I have known that I wanted to be a mom for a long time. There were times that I never thought that I would find the right guy to actually make that happen. Then I did, and the assumption was that things would just fall into place after that. That would would spend some time with just the two of us and then add a baby to our life.
According to most of the world, my husband and I aren’t a family. We will only become a family once we have children. Which is why there are family activities in the church bulletin that are really only for couples with children and family friendly activities that mean there will be things to keep the kiddos occupied. There is part of me that chafes at that terminology. What about the couples that will never or never want to have children? What about the ones that are waiting for children? Does that mean that we aren’t families?
Beyond the stress and emotions surrounding the waiting game, there is becoming more and more of a gap between me and all the people in our life that now do have children. The sad thing is that I don’t want this to happen. I don’t want to be excluded from the lives of friends or even people that I haven’t met yet simply because I don’t have children yet.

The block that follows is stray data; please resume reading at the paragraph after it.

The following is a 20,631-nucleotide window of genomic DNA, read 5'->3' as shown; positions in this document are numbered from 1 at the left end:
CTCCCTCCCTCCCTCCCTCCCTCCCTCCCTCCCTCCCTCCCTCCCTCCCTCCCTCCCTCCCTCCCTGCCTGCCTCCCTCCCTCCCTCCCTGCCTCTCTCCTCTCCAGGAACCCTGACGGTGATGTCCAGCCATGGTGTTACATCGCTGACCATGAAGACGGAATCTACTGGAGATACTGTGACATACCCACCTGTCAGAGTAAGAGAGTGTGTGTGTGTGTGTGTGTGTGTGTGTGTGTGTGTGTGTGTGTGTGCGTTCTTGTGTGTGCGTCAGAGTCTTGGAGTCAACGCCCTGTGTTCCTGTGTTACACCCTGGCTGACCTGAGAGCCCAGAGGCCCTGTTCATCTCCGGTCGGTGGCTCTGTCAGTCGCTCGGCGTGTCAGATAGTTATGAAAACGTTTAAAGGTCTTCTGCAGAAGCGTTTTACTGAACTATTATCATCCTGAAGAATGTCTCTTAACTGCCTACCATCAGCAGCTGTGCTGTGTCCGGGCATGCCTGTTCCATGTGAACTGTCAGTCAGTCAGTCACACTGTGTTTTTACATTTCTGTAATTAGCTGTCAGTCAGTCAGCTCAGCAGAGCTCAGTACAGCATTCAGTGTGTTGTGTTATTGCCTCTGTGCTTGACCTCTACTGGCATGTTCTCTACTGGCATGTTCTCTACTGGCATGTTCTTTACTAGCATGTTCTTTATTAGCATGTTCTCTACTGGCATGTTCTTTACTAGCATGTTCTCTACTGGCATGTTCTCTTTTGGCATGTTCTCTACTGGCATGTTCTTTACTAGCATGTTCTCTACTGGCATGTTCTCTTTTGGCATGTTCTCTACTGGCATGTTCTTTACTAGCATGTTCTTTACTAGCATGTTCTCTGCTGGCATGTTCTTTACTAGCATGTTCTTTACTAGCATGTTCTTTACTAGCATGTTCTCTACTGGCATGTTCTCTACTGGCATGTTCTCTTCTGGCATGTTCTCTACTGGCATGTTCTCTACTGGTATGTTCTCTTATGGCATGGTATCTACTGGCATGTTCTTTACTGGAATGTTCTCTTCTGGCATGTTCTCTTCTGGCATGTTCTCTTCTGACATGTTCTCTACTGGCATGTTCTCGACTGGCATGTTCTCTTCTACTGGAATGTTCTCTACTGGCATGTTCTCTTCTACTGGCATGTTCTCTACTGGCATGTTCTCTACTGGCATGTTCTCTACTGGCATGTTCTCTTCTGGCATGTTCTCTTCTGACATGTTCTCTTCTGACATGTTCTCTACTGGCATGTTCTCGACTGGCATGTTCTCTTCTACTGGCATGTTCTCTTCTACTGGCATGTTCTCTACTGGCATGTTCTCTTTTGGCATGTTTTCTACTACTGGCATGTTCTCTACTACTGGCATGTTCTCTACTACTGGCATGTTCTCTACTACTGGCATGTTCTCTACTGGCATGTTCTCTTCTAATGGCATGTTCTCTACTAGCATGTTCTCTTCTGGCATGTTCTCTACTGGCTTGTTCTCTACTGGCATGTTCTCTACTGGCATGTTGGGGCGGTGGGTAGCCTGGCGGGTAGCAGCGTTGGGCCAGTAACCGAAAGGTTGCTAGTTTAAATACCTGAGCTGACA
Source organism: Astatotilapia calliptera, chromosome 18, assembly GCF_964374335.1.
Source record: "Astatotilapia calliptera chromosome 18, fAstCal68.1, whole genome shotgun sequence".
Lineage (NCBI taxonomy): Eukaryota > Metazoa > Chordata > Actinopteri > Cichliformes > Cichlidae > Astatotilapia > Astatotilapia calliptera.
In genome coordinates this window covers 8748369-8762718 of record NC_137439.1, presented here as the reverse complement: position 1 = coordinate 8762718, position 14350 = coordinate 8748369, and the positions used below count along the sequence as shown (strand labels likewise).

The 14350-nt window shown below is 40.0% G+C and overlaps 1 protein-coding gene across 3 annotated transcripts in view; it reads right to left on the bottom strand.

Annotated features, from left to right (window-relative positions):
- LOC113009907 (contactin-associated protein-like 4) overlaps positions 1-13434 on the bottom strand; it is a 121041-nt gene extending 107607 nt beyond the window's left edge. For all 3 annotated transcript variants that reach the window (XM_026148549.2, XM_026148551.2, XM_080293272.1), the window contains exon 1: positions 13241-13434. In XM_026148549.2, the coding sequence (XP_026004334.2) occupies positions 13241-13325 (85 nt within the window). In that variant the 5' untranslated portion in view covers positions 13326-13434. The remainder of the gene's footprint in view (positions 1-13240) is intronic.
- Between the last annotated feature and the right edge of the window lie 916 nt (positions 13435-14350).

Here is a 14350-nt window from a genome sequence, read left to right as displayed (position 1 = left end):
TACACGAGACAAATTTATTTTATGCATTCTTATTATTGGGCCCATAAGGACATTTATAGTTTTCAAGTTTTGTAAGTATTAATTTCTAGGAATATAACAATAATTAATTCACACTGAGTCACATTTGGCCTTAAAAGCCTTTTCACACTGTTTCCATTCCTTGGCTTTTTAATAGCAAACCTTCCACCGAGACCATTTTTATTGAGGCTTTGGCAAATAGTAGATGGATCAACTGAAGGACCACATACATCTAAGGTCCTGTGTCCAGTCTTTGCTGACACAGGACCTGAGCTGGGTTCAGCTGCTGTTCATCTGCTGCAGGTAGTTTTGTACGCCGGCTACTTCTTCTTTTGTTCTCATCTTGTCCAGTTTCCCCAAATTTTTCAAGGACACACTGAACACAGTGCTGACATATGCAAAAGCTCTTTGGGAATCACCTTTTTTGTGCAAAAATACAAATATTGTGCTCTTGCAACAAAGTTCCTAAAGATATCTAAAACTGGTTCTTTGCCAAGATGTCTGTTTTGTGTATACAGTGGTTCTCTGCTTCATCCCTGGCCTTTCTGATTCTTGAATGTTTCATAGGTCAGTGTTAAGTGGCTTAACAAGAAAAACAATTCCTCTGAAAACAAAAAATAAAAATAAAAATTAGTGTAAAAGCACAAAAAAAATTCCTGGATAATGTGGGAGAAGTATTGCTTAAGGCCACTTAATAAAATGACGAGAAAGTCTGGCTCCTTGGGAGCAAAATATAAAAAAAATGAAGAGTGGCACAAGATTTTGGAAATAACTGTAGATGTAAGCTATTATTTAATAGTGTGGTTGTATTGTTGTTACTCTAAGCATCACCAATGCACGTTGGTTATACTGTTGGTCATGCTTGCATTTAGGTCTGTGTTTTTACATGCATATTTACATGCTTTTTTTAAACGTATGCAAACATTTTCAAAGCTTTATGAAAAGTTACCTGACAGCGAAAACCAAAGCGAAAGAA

Once we do have children, I also don’t want to exclude my friends that don’t have children from my life. I’ll admit that I don’t get people that will drop friends simply because they are no longer in the same stage of life. Just because they can’t discuss pacifiers and the cost of diapers doesn’t mean that the friendships have to change dramatically. They have been formed from years of shared history and supporting each other, and I’m not planning on letting go of any of that.
Some things for moms to remember:
Don’t assume- Don’t make the assumption that I have nothing in common with you because I’m not a mom. Don’t assume that I don’t want an invite to your child’s birthday or a get together where there will be children. Extend the invitation and let us decide whether we want to attend or not.
Keep your opinions to yourself- We don’t want to field questions about when we are having children or hear about why we should be having children. It is our choice whether or not we have kids (and really none of your business unless we chose to share). For women that want children and are struggling to conceive these questions and comments can be especially hurtful.
Recognize that families come in all shapes and forms- Be sensitive to the fact that not every family looks like yours, especially if you are in a position of influence. So you probably shouldn’t be holding a “moms only” mother’s day brunch at your church. Or having events or fundraisers that only include kids activities, but none for adults. Be inclusive.
(And from women everywhere, both who are moms and aren’t)
Don’t be mean- You don’t have to everyone’s best friend, obviously, but you don’t need to nasty to anyone either. And pretending someone doesn’t exist, ignoring someone when they are talking to you, and blatantly rubbing people’s face in your exclusion of them, that’s all nasty behavior.
Have you ever felt excluded from the mommy club?